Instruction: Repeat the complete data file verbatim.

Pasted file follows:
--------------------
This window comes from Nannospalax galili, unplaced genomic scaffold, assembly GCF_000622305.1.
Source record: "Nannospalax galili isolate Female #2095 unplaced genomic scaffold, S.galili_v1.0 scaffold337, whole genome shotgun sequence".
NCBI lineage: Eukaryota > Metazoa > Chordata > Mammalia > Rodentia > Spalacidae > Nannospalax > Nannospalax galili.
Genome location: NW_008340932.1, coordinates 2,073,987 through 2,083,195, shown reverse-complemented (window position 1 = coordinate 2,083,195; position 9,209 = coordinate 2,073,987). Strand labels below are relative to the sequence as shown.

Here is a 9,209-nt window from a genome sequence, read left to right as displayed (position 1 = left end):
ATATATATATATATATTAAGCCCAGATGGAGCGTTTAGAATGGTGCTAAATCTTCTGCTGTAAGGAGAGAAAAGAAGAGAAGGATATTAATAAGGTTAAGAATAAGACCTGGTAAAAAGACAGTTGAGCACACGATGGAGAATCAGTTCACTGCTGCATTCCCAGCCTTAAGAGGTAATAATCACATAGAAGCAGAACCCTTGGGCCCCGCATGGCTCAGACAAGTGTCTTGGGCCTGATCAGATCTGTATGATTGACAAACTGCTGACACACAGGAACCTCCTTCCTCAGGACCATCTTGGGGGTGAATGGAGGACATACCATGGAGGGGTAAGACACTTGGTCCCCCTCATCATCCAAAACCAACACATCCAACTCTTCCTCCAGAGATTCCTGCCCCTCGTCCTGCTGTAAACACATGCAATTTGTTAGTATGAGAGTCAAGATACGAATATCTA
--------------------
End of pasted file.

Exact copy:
This window comes from Nannospalax galili, unplaced genomic scaffold, assembly GCF_000622305.1.
Source record: "Nannospalax galili isolate Female #2095 unplaced genomic scaffold, S.galili_v1.0 scaffold337, whole genome shotgun sequence".
NCBI lineage: Eukaryota > Metazoa > Chordata > Mammalia > Rodentia > Spalacidae > Nannospalax > Nannospalax galili.
Genome location: NW_008340932.1, coordinates 2,073,987 through 2,083,195, shown reverse-complemented (window position 1 = coordinate 2,083,195; position 9,209 = coordinate 2,073,987). Strand labels below are relative to the sequence as shown.

Here is a 9,209-nt window from a genome sequence, read left to right as displayed (position 1 = left end):
ATATATATATATATATTAAGCCCAGATGGAGCGTTTAGAATGGTGCTAAATCTTCTGCTGTAAGGAGAGAAAAGAAGAGAAGGATATTAATAAGGTTAAGAATAAGACCTGGTAAAAAGACAGTTGAGCACACGATGGAGAATCAGTTCACTGCTGCATTCCCAGCCTTAAGAGGTAATAATCACATAGAAGCAGAACCCTTGGGCCCCGCATGGCTCAGACAAGTGTCTTGGGCCTGATCAGATCTGTATGATTGACAAACTGCTGACACACAGGAACCTCCTTCCTCAGGACCATCTTGGGGGTGAATGGAGGACATACCATGGAGGGGTAAGACACTTGGTCCCCCTCATCATCCAAAACCAACACATCCAACTCTTCCTCCAGAGATTCCTGCCCCTCGTCCTGCTGTAAACACATGCAATTTGTTAGTATGAGAGTCAAGATACGAATATCTA